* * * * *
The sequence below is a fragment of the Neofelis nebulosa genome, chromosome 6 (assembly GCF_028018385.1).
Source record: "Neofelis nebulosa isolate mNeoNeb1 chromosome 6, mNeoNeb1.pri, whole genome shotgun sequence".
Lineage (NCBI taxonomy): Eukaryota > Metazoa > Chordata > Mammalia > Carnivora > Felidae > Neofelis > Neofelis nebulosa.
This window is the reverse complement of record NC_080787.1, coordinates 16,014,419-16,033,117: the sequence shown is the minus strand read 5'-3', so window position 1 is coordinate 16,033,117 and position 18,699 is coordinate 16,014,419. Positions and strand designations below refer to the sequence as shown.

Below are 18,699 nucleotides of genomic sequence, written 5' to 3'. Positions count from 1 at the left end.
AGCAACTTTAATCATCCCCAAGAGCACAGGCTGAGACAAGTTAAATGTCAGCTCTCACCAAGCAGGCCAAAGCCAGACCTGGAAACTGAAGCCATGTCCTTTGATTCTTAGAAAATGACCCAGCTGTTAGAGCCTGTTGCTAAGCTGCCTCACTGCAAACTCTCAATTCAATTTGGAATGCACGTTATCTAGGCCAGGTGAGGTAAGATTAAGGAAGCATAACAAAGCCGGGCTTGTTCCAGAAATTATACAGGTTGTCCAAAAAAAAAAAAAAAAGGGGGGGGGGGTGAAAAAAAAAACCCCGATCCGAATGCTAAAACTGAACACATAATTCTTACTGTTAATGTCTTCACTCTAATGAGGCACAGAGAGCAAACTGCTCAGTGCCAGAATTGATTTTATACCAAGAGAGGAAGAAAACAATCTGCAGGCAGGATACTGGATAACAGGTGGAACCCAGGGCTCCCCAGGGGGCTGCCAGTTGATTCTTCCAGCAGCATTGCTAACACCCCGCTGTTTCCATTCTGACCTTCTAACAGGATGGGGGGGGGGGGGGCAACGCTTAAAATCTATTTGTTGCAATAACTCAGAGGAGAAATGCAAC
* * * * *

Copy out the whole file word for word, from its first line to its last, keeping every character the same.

The sequence below is a fragment of the Neofelis nebulosa genome, chromosome 6 (assembly GCF_028018385.1).
Source record: "Neofelis nebulosa isolate mNeoNeb1 chromosome 6, mNeoNeb1.pri, whole genome shotgun sequence".
Lineage (NCBI taxonomy): Eukaryota > Metazoa > Chordata > Mammalia > Carnivora > Felidae > Neofelis > Neofelis nebulosa.
This window is the reverse complement of record NC_080787.1, coordinates 16,014,419-16,033,117: the sequence shown is the minus strand read 5'-3', so window position 1 is coordinate 16,033,117 and position 18,699 is coordinate 16,014,419. Positions and strand designations below refer to the sequence as shown.

Below are 18,699 nucleotides of genomic sequence, written 5' to 3'. Positions count from 1 at the left end.
AGCAACTTTAATCATCCCCAAGAGCACAGGCTGAGACAAGTTAAATGTCAGCTCTCACCAAGCAGGCCAAAGCCAGACCTGGAAACTGAAGCCATGTCCTTTGATTCTTAGAAAATGACCCAGCTGTTAGAGCCTGTTGCTAAGCTGCCTCACTGCAAACTCTCAATTCAATTTGGAATGCACGTTATCTAGGCCAGGTGAGGTAAGATTAAGGAAGCATAACAAAGCCGGGCTTGTTCCAGAAATTATACAGGTTGTCCAAAAAAAAAAAAAAAAGGGGGGGGGGGTGAAAAAAAAAACCCCGATCCGAATGCTAAAACTGAACACATAATTCTTACTGTTAATGTCTTCACTCTAATGAGGCACAGAGAGCAAACTGCTCAGTGCCAGAATTGATTTTATACCAAGAGAGGAAGAAAACAATCTGCAGGCAGGATACTGGATAACAGGTGGAACCCAGGGCTCCCCAGGGGGCTGCCAGTTGATTCTTCCAGCAGCATTGCTAACACCCCGCTGTTTCCATTCTGACCTTCTAACAGGATGGGGGGGGGGGGGGCAACGCTTAAAATCTATTTGTTGCAATAACTCAGAGGAGAAATGCAAC